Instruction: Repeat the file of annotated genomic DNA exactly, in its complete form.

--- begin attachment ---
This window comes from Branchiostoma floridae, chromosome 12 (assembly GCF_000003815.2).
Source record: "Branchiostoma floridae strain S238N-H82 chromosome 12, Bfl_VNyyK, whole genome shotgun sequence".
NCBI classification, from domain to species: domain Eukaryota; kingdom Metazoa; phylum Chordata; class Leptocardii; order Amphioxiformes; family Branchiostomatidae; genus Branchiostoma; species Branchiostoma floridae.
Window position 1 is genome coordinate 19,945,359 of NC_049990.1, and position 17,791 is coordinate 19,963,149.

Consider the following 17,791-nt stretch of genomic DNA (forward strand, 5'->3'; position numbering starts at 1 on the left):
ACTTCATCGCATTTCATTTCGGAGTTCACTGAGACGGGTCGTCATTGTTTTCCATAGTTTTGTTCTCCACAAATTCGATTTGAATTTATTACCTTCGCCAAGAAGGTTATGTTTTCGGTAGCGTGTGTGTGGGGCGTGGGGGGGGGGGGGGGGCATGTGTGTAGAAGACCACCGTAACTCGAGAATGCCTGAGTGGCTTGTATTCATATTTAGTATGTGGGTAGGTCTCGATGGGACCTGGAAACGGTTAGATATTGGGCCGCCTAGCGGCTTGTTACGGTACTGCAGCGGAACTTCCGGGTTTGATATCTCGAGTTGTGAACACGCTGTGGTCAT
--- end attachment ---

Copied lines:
This window comes from Branchiostoma floridae, chromosome 12 (assembly GCF_000003815.2).
Source record: "Branchiostoma floridae strain S238N-H82 chromosome 12, Bfl_VNyyK, whole genome shotgun sequence".
NCBI classification, from domain to species: domain Eukaryota; kingdom Metazoa; phylum Chordata; class Leptocardii; order Amphioxiformes; family Branchiostomatidae; genus Branchiostoma; species Branchiostoma floridae.
Window position 1 is genome coordinate 19,945,359 of NC_049990.1, and position 17,791 is coordinate 19,963,149.

Consider the following 17,791-nt stretch of genomic DNA (forward strand, 5'->3'; position numbering starts at 1 on the left):
ACTTCATCGCATTTCATTTCGGAGTTCACTGAGACGGGTCGTCATTGTTTTCCATAGTTTTGTTCTCCACAAATTCGATTTGAATTTATTACCTTCGCCAAGAAGGTTATGTTTTCGGTAGCGTGTGTGTGGGGCGTGGGGGGGGGGGGGGGGCATGTGTGTAGAAGACCACCGTAACTCGAGAATGCCTGAGTGGCTTGTATTCATATTTAGTATGTGGGTAGGTCTCGATGGGACCTGGAAACGGTTAGATATTGGGCCGCCTAGCGGCTTGTTACGGTACTGCAGCGGAACTTCCGGGTTTGATATCTCGAGTTGTGAACACGCTGTGGTCAT